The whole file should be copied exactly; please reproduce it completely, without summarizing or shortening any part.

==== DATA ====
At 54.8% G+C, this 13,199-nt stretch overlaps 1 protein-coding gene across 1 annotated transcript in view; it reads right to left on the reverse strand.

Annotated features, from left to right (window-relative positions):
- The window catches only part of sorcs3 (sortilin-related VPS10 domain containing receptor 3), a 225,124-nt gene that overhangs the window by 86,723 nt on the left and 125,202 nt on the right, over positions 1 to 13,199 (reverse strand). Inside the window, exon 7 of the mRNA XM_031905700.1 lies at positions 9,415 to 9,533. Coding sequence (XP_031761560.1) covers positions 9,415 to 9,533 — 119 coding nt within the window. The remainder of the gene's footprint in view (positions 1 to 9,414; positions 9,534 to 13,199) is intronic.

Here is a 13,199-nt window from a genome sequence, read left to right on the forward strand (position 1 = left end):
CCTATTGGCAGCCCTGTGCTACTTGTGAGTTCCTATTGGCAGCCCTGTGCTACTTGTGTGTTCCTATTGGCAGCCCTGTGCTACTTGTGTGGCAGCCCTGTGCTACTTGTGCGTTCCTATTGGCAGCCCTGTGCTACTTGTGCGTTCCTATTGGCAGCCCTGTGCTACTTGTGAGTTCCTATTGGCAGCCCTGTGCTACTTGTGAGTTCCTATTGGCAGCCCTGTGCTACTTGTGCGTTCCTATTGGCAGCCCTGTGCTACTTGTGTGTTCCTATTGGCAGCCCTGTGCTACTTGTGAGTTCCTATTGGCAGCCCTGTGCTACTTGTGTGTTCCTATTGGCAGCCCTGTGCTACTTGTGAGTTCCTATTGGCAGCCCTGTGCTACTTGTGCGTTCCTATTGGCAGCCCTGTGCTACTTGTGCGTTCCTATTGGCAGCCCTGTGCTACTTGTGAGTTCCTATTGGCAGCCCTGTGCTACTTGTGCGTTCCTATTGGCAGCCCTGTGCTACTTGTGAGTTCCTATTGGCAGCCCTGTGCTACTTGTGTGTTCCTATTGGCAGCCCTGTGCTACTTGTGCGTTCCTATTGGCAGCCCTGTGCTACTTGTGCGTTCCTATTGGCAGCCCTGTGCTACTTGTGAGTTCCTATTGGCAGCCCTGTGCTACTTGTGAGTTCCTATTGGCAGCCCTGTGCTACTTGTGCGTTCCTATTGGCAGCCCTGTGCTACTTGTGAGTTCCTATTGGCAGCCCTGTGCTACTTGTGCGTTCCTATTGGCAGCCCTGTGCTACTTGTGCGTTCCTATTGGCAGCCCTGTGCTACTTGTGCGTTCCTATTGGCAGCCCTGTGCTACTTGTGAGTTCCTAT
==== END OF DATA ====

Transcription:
At 54.8% G+C, this 13,199-nt stretch overlaps 1 protein-coding gene across 1 annotated transcript in view; it reads right to left on the reverse strand.

Annotated features, from left to right (window-relative positions):
- The window catches only part of sorcs3 (sortilin-related VPS10 domain containing receptor 3), a 225,124-nt gene that overhangs the window by 86,723 nt on the left and 125,202 nt on the right, over positions 1 to 13,199 (reverse strand). Inside the window, exon 7 of the mRNA XM_031905700.1 lies at positions 9,415 to 9,533. Coding sequence (XP_031761560.1) covers positions 9,415 to 9,533 — 119 coding nt within the window. The remainder of the gene's footprint in view (positions 1 to 9,414; positions 9,534 to 13,199) is intronic.

Here is a 13,199-nt window from a genome sequence, read left to right on the forward strand (position 1 = left end):
CCTATTGGCAGCCCTGTGCTACTTGTGAGTTCCTATTGGCAGCCCTGTGCTACTTGTGTGTTCCTATTGGCAGCCCTGTGCTACTTGTGTGGCAGCCCTGTGCTACTTGTGCGTTCCTATTGGCAGCCCTGTGCTACTTGTGCGTTCCTATTGGCAGCCCTGTGCTACTTGTGAGTTCCTATTGGCAGCCCTGTGCTACTTGTGAGTTCCTATTGGCAGCCCTGTGCTACTTGTGCGTTCCTATTGGCAGCCCTGTGCTACTTGTGTGTTCCTATTGGCAGCCCTGTGCTACTTGTGAGTTCCTATTGGCAGCCCTGTGCTACTTGTGTGTTCCTATTGGCAGCCCTGTGCTACTTGTGAGTTCCTATTGGCAGCCCTGTGCTACTTGTGCGTTCCTATTGGCAGCCCTGTGCTACTTGTGCGTTCCTATTGGCAGCCCTGTGCTACTTGTGAGTTCCTATTGGCAGCCCTGTGCTACTTGTGCGTTCCTATTGGCAGCCCTGTGCTACTTGTGAGTTCCTATTGGCAGCCCTGTGCTACTTGTGTGTTCCTATTGGCAGCCCTGTGCTACTTGTGCGTTCCTATTGGCAGCCCTGTGCTACTTGTGCGTTCCTATTGGCAGCCCTGTGCTACTTGTGAGTTCCTATTGGCAGCCCTGTGCTACTTGTGAGTTCCTATTGGCAGCCCTGTGCTACTTGTGCGTTCCTATTGGCAGCCCTGTGCTACTTGTGAGTTCCTATTGGCAGCCCTGTGCTACTTGTGCGTTCCTATTGGCAGCCCTGTGCTACTTGTGCGTTCCTATTGGCAGCCCTGTGCTACTTGTGCGTTCCTATTGGCAGCCCTGTGCTACTTGTGAGTTCCTAT